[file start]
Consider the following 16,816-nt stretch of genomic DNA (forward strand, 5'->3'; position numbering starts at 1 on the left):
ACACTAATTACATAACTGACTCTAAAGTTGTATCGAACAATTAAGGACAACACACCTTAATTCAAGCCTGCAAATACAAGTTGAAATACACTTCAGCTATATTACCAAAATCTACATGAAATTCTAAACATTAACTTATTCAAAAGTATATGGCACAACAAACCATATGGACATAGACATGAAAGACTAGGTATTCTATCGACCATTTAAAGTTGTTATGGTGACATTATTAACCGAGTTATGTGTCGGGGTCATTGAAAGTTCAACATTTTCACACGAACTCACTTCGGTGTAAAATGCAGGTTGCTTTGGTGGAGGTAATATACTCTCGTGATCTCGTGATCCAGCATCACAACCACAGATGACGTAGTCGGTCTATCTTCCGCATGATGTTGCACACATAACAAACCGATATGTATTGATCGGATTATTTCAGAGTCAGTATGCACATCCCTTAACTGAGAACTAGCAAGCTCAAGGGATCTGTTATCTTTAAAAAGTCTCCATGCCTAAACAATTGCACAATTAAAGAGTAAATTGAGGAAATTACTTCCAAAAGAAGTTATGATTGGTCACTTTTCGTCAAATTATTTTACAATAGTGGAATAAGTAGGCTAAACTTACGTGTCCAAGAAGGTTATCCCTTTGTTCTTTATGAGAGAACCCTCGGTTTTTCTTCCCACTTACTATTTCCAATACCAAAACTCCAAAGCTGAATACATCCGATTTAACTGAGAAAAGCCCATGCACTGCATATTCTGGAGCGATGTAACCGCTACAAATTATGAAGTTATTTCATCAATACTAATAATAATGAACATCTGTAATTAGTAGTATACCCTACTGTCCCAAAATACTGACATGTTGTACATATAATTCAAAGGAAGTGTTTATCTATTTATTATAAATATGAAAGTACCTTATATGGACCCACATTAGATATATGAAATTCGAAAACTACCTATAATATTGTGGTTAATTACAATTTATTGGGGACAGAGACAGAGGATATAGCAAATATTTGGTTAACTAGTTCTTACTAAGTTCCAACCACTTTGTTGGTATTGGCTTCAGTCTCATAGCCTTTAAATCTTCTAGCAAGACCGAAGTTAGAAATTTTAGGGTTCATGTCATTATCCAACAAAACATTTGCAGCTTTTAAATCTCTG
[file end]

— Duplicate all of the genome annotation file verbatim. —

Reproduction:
Consider the following 16,816-nt stretch of genomic DNA (forward strand, 5'->3'; position numbering starts at 1 on the left):
ACACTAATTACATAACTGACTCTAAAGTTGTATCGAACAATTAAGGACAACACACCTTAATTCAAGCCTGCAAATACAAGTTGAAATACACTTCAGCTATATTACCAAAATCTACATGAAATTCTAAACATTAACTTATTCAAAAGTATATGGCACAACAAACCATATGGACATAGACATGAAAGACTAGGTATTCTATCGACCATTTAAAGTTGTTATGGTGACATTATTAACCGAGTTATGTGTCGGGGTCATTGAAAGTTCAACATTTTCACACGAACTCACTTCGGTGTAAAATGCAGGTTGCTTTGGTGGAGGTAATATACTCTCGTGATCTCGTGATCCAGCATCACAACCACAGATGACGTAGTCGGTCTATCTTCCGCATGATGTTGCACACATAACAAACCGATATGTATTGATCGGATTATTTCAGAGTCAGTATGCACATCCCTTAACTGAGAACTAGCAAGCTCAAGGGATCTGTTATCTTTAAAAAGTCTCCATGCCTAAACAATTGCACAATTAAAGAGTAAATTGAGGAAATTACTTCCAAAAGAAGTTATGATTGGTCACTTTTCGTCAAATTATTTTACAATAGTGGAATAAGTAGGCTAAACTTACGTGTCCAAGAAGGTTATCCCTTTGTTCTTTATGAGAGAACCCTCGGTTTTTCTTCCCACTTACTATTTCCAATACCAAAACTCCAAAGCTGAATACATCCGATTTAACTGAGAAAAGCCCATGCACTGCATATTCTGGAGCGATGTAACCGCTACAAATTATGAAGTTATTTCATCAATACTAATAATAATGAACATCTGTAATTAGTAGTATACCCTACTGTCCCAAAATACTGACATGTTGTACATATAATTCAAAGGAAGTGTTTATCTATTTATTATAAATATGAAAGTACCTTATATGGACCCACATTAGATATATGAAATTCGAAAACTACCTATAATATTGTGGTTAATTACAATTTATTGGGGACAGAGACAGAGGATATAGCAAATATTTGGTTAACTAGTTCTTACTAAGTTCCAACCACTTTGTTGGTATTGGCTTCAGTCTCATAGCCTTTAAATCTTCTAGCAAGACCGAAGTTAGAAATTTTAGGGTTCATGTCATTATCCAACAAAACATTTGCAGCTTTTAAATCTCTG